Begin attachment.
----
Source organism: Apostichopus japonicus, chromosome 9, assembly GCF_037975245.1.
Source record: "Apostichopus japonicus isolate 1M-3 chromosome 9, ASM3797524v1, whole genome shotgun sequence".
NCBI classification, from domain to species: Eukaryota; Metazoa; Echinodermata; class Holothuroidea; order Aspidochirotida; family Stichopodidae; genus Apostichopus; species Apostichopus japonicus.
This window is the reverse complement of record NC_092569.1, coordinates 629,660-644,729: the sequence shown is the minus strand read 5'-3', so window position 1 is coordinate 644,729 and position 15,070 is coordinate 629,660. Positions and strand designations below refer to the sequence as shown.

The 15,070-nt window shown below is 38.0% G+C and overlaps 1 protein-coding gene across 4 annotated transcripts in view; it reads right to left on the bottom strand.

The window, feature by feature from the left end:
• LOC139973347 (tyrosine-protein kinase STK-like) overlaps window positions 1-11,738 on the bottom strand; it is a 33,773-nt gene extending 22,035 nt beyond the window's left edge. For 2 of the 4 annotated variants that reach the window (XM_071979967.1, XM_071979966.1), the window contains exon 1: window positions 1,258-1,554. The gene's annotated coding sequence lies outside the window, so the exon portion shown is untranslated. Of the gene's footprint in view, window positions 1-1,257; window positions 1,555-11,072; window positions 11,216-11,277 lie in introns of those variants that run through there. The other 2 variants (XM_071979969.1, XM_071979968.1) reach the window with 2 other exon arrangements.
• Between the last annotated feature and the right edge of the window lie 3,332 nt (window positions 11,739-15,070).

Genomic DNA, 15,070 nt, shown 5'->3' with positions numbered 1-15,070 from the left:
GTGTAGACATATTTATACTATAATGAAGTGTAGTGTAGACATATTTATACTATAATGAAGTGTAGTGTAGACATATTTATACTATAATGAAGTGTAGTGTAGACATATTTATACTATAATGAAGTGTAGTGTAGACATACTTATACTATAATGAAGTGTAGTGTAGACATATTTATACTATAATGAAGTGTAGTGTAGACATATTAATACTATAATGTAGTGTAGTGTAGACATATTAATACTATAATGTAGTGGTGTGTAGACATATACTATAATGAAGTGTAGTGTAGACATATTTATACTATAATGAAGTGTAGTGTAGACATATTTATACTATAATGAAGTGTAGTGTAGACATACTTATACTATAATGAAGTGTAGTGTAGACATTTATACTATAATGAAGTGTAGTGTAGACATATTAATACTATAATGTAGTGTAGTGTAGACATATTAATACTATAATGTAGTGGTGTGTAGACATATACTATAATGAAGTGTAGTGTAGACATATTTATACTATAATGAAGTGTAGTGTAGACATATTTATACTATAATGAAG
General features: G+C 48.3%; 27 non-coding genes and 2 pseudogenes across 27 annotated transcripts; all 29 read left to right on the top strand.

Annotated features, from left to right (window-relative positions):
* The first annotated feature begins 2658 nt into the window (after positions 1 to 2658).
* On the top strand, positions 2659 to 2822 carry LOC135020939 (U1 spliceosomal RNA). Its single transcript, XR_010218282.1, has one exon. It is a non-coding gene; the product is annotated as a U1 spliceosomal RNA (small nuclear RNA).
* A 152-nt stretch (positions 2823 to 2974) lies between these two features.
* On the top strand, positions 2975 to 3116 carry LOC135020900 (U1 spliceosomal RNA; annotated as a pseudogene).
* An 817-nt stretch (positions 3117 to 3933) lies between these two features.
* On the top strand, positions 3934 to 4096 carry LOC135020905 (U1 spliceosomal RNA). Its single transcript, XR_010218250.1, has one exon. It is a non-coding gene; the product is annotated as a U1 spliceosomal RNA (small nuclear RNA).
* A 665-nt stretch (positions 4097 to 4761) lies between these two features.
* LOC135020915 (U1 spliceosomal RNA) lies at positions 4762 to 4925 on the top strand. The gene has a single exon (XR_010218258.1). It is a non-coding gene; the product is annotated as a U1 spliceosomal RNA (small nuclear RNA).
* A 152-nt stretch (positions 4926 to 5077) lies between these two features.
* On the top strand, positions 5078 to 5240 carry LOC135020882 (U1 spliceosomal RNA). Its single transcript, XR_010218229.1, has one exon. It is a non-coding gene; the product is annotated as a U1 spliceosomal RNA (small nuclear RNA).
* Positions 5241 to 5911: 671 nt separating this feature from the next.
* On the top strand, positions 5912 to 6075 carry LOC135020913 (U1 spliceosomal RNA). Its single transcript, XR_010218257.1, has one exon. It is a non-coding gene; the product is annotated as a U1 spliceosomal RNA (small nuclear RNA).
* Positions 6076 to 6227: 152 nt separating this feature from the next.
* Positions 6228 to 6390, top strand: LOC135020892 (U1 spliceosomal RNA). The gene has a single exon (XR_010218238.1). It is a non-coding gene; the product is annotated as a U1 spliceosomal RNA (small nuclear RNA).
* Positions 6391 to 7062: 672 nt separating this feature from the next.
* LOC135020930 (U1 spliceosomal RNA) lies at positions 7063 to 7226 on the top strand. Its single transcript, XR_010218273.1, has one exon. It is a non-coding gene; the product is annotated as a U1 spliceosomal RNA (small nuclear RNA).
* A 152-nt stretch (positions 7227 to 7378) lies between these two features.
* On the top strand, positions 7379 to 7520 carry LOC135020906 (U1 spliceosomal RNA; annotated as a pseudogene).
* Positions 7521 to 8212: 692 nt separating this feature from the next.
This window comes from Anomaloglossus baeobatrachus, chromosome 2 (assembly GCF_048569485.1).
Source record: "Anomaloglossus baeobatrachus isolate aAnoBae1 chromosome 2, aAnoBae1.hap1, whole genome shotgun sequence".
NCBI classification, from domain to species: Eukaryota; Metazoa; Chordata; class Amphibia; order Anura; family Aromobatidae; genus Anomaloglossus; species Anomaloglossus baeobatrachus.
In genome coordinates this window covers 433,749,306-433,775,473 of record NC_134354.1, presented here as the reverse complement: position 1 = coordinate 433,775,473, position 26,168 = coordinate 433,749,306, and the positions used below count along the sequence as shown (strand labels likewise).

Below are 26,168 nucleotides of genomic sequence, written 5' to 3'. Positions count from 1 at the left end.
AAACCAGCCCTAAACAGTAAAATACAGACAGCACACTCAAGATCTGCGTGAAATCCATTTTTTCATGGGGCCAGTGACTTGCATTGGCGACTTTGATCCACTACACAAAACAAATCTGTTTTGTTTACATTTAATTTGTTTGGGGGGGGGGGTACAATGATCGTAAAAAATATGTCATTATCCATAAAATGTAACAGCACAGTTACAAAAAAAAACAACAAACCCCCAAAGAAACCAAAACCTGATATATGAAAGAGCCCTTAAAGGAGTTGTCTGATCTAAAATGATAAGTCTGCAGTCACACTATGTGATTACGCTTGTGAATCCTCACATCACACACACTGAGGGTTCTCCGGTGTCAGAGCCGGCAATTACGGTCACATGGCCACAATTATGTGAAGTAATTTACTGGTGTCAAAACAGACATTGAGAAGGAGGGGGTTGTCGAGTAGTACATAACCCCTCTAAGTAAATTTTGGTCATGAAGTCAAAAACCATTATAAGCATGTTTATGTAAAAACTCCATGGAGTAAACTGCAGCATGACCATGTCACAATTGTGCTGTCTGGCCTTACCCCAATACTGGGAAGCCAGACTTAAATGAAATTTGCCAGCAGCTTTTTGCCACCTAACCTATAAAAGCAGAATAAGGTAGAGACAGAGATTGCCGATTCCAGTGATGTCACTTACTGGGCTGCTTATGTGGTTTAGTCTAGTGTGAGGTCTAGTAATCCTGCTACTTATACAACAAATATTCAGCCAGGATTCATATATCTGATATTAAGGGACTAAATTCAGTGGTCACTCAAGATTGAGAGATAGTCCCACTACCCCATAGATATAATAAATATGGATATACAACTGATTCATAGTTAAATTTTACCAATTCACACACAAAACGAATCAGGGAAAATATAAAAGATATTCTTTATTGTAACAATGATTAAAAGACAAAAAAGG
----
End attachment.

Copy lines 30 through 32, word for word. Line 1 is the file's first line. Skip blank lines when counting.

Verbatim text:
* On the top strand, positions 7379 to 7520 carry LOC135020906 (U1 spliceosomal RNA; annotated as a pseudogene).
* Positions 7521 to 8212: 692 nt separating this feature from the next.
This window comes from Anomaloglossus baeobatrachus, chromosome 2 (assembly GCF_048569485.1).